By Grace Neumiller Since age 3, I’ve lived in the landlocked state of Minnesota, itching to dip my toes into the faraway ocean to learn about the vast arrays of biodiversity that traverse its waters. I’m so grateful to finally
By Dominick Leskiw “But what I learned in the archipelago came from a mix of science and the act of doing that work; of striving for another layer of understanding in lived experience.” – Lauren E. Oakes I remember reading
By Maddy Wendell As an Environmental Policy major and English minor, I have not taken many field research or hard science courses at Colby. When I heard about the Colby-Bigelow Jan Plan as a soon-to-graduate senior, I wanted to take
Students at Bigelow Laboratory gain an in-depth understanding of oceanography through hands-on research experiences in the lab and field. A group of students made this stop-motion animation that explores what makes eDNA a revolutionary tool in ocean science. Enjoy!
Students at Bigelow Laboratory gain an in-depth understanding of oceanography through hands-on research experiences in the lab and field. A group of students made this stop-motion animation that traces the ocean carbon cycle, following carbon from the atmosphere into a
Adelaida Arjona As we become more efficient at gathering information in the world, from shopping habits and most-searched-for vacation spots to satellites that can adjust for cloud cover, it follows that how we communicate and organize this information for general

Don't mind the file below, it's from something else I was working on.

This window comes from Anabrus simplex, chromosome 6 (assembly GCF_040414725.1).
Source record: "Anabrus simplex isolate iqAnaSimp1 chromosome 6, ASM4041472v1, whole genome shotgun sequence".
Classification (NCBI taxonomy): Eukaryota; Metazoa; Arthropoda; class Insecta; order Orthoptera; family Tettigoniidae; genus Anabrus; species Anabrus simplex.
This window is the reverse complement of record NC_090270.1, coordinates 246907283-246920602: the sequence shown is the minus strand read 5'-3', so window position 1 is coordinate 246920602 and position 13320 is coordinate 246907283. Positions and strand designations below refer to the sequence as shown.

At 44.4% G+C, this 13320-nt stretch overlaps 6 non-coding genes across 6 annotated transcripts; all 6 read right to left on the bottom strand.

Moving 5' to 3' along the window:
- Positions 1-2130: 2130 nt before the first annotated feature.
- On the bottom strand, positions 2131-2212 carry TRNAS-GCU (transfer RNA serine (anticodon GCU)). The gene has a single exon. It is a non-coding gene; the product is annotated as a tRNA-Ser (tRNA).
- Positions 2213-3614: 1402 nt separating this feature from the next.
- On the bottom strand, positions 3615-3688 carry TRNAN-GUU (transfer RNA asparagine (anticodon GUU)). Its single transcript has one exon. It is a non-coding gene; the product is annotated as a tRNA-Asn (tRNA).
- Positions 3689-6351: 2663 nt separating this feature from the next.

Bri Groves Organisms are fascinated by light, but as the sun goes down, light is a rare commodity. To brighten the night, some organisms produce their own pseudo flashlights. These creatures are labelled as bioluminescent. Bioluminescence refers to an organism’s
Courtney Stuart I am a Research Experience for Undergraduates intern here at Bigelow Laboratory for Ocean Sciences. This summer, I have the privilege of working alongside Senior Research Scientist Douglas Rasher and Postdoctoral Fellow Matthew Suskiewicz. Our project focuses on
Emily Haggett How do you begin to study microbes that live in extreme conditions like hydrothermal vents in the deep sea, or hypersaline lakes in Antarctica? Even if you can collect them, what if you can’t grow them in culture?
Emily McDermith Ever wonder why you can smell the salty ocean breeze? The notorious salty smell of the seashore is caused by the compound dimethylsulfide (DMS). However, this salty smell isn’t produced to reminds us of sandy beaches and sunny